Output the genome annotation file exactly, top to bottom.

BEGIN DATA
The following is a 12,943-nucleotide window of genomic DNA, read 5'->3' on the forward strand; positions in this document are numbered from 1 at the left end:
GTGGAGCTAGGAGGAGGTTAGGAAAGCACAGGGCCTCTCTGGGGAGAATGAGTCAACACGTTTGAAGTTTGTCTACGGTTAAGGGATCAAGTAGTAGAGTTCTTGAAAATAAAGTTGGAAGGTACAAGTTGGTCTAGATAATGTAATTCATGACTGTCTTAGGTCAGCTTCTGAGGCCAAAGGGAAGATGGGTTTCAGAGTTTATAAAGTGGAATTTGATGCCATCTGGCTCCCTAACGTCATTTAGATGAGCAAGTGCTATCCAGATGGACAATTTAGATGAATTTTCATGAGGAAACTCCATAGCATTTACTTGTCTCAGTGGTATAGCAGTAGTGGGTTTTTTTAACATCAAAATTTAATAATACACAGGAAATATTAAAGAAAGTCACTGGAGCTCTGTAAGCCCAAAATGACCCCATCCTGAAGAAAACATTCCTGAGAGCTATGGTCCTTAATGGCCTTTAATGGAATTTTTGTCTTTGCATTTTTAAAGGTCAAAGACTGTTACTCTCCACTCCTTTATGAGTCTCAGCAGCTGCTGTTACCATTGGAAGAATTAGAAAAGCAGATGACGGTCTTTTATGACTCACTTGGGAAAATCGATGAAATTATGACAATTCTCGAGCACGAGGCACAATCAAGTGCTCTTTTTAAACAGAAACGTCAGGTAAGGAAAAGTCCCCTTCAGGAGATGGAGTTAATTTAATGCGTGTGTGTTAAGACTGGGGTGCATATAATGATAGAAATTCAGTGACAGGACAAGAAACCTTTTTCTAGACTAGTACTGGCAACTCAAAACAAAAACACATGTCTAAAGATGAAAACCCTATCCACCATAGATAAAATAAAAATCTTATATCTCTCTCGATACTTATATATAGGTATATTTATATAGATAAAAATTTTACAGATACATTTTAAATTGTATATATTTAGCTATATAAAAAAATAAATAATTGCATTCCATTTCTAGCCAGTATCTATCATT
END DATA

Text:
The following is a 12,943-nucleotide window of genomic DNA, read 5'->3' on the forward strand; positions in this document are numbered from 1 at the left end:
GTGGAGCTAGGAGGAGGTTAGGAAAGCACAGGGCCTCTCTGGGGAGAATGAGTCAACACGTTTGAAGTTTGTCTACGGTTAAGGGATCAAGTAGTAGAGTTCTTGAAAATAAAGTTGGAAGGTACAAGTTGGTCTAGATAATGTAATTCATGACTGTCTTAGGTCAGCTTCTGAGGCCAAAGGGAAGATGGGTTTCAGAGTTTATAAAGTGGAATTTGATGCCATCTGGCTCCCTAACGTCATTTAGATGAGCAAGTGCTATCCAGATGGACAATTTAGATGAATTTTCATGAGGAAACTCCATAGCATTTACTTGTCTCAGTGGTATAGCAGTAGTGGGTTTTTTTAACATCAAAATTTAATAATACACAGGAAATATTAAAGAAAGTCACTGGAGCTCTGTAAGCCCAAAATGACCCCATCCTGAAGAAAACATTCCTGAGAGCTATGGTCCTTAATGGCCTTTAATGGAATTTTTGTCTTTGCATTTTTAAAGGTCAAAGACTGTTACTCTCCACTCCTTTATGAGTCTCAGCAGCTGCTGTTACCATTGGAAGAATTAGAAAAGCAGATGACGGTCTTTTATGACTCACTTGGGAAAATCGATGAAATTATGACAATTCTCGAGCACGAGGCACAATCAAGTGCTCTTTTTAAACAGAAACGTCAGGTAAGGAAAAGTCCCCTTCAGGAGATGGAGTTAATTTAATGCGTGTGTGTTAAGACTGGGGTGCATATAATGATAGAAATTCAGTGACAGGACAAGAAACCTTTTTCTAGACTAGTACTGGCAACTCAAAACAAAAACACATGTCTAAAGATGAAAACCCTATCCACCATAGATAAAATAAAAATCTTATATCTCTCTCGATACTTATATATAGGTATATTTATATAGATAAAAATTTTACAGATACATTTTAAATTGTATATATTTAGCTATATAAAAAAATAAATAATTGCATTCCATTTCTAGCCAGTATCTATCATT